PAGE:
punch 3 l 8 catches the rivet in the slower descending head 268 substantially in the position of slide 252 as shown in Fig. 16. Since the gravity of the slide 252 assists in its descent, it follows that thereafter punch 3| 8 and head 268 descend si- 'rnultaneously until they arrive in the position shown in Fig. 17 in which slide 252 is stopped by the lower set screw 258. However, just before the head 268 arrives in its lowermost position, the rivet therein registerswith the earlier mentioned pilot pin 16 which is provided with a ta-' pered tip 3|2, projecting into a'correspondingly shaped recess of the rivet shank. Upon continued descent of punch 3"! from the position shown in Fig. 17 successively into the positions shown in Figs. 18'and 19, punch 318 which engages the rivet head with its concave sur ace 3l6 forces said rivet into the receiving holes 86 of the overlapping work portions 84 against the tendency of the compression spring 82 normally to urge the pilot pin 16 into the position shown in Fig. 12 or 17. It is obvious from Fig. 20 that the forced rivet spreads the two halves of head 266 apart against the tension of spring 212. When the rivet head engages the overlapping work portions 84 as shown in Fig. 18, the further descending punch 3l8 forces the work support 68 from the position shown in Fig. 18 to that shown in Fig. 19 against the compression of the springs 62. During such combined movement of therivet,

the work support and the punch, therivet shank is headed over by the inwardly tapered or concave surface 3l8 of the header 18. Immediately after the ram 34 starts on its return stroke, work support 68 is returned into the position shown in Fig. 18 by the compression springs 328. During the return stroke 01' the ram, the spring 386 engages sleeve 388 and the same is gradually compressed until the compression thereof overcomes the weight of the slide 252 and the parts carried thereby, whereupon said slide follows the ram into the uppermost position shown in Fig. .12 in-which the rivet chute is again in alignment with the entrance gate 268 of the head 268 at the time another rivet is released from the chute. At the very start of the ram '34 on its return stroke, the punch 3|8 withdraws from the spread halves of head 268 and the same are returned into the position shown in Fig. 13 before spring 386 reengages sleeve 388.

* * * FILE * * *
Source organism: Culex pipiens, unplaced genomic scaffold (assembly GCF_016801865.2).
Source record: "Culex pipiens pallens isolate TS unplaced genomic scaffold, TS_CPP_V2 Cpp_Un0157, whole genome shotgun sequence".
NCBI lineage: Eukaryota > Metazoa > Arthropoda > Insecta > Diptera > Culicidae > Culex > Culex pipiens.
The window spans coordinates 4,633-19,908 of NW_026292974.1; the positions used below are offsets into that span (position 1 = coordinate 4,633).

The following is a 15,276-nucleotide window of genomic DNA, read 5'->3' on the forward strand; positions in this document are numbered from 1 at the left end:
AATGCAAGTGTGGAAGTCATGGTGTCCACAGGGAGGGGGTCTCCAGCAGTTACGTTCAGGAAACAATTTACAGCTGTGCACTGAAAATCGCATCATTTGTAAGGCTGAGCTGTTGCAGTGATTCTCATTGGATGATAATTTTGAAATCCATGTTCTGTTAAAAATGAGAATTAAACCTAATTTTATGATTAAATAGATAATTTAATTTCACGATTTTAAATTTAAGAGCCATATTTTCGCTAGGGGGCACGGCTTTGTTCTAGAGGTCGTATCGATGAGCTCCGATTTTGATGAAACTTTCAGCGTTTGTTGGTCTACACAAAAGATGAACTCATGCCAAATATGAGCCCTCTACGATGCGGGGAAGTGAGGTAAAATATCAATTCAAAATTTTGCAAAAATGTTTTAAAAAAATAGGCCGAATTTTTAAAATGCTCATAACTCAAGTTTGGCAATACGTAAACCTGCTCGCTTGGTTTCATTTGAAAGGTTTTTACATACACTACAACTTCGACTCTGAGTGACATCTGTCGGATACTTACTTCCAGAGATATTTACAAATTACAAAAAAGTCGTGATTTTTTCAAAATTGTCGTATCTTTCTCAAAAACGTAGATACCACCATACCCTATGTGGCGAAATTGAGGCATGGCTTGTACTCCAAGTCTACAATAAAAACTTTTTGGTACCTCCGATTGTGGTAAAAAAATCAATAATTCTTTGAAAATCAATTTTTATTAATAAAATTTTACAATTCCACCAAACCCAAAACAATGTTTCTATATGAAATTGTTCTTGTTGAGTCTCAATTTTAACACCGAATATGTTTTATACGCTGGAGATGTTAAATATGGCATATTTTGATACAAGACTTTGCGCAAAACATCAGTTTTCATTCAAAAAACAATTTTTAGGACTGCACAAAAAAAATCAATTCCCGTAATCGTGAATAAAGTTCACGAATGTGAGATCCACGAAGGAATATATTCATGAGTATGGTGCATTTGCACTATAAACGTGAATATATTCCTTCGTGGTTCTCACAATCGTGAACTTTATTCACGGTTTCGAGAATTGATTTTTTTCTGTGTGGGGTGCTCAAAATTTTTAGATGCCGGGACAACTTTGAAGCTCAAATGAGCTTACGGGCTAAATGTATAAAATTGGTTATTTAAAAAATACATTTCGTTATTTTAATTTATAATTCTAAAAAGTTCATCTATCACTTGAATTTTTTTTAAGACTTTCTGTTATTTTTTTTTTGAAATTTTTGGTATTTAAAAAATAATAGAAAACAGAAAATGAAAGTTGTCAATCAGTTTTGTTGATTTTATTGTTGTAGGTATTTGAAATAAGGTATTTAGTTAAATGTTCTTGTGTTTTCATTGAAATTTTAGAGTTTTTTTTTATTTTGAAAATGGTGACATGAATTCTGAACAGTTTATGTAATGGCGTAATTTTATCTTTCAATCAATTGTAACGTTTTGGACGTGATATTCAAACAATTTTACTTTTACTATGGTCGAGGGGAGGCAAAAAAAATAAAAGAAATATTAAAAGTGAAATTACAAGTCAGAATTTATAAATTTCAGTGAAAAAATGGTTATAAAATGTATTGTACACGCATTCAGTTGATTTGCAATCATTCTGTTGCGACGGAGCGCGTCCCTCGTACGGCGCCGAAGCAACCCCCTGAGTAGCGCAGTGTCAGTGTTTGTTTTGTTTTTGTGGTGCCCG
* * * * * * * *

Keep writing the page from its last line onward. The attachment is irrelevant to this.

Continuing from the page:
. ceiving holes of overlapping work-portions into registry with the pilot pin 16, the operator starts the machine for one complete cycle of operation by causing engagement of the earlier mentioned one revolution clutch (not shown). During the following workstroke of the ram 34, the rivet 268. This completes one cycle of operation of the machine. Thereafter, the operator places new work to be riveted in the machine in the earlier explained manner and starts the machine for a new cycle of operation.

While the embodiment of the present invention as hereindisclosed, constitutes a preferred form, it is to be understood that other forms might be adopted, all coming within the scope of the claims which follow.

I claim:

1. In a riveting machine, the combination of a rivet chute; a device for permitting passage of the foremost rivet in the chute only; means includinga pivotally mounted leverfor actuating said device upon rocking said lever into opposite end positions; a cam on the lever, said cam having opposite faces; a stop for the lever in one endadjustable stop on the roller to cooperate with said shoulder; and a spring urging the roller withv its stop into engagement with said shoulder, one face of the cam cooperating with the roller to force the lever into engagement with its stop and to move the roller away from the shoulder during movement of the element in one direction, and the other face of the cam cooperating with the roller to force the roller with its adjustable stop against the shoulder and to rock the lever away from its stop during movement of the element in the opposite direction.

2. In a riveting machine, the combination of a rivet chute; two members movable transversely of the chute and having portions adapted to obstruct the advance of rivets in the chute and being so spaced from each other as to admit only one rivet therebetween; means including a pivotally mounted lever for simultaneously moving one member into obstructing position and withdrawing the other member from obstructing position and vice versa upon rocking said lever into opposite end positions; a cam on the lever, said cam having opposite faces; a stop for the lever in one end position; means yieldingly urging the lever against said stop; a reciprocable element having a shoulder; a cam roller slidable on said element transversely of its direction of reciprocation; an adjustable stop on the roller to cooperate with said shoulder; and a spring urging the roller with its stop into engagement with said shoulder, one face of the cam cooperating with the roller to force the lever into engagement with its stop and to move the roller away from the shoulder during movement of the element in one direction, and the other face of the cam cooperating with the roller to force the roller with its adjustable stop against the shoulder and to rock the lever away from its' stop during movement of the element in the opposite direction. w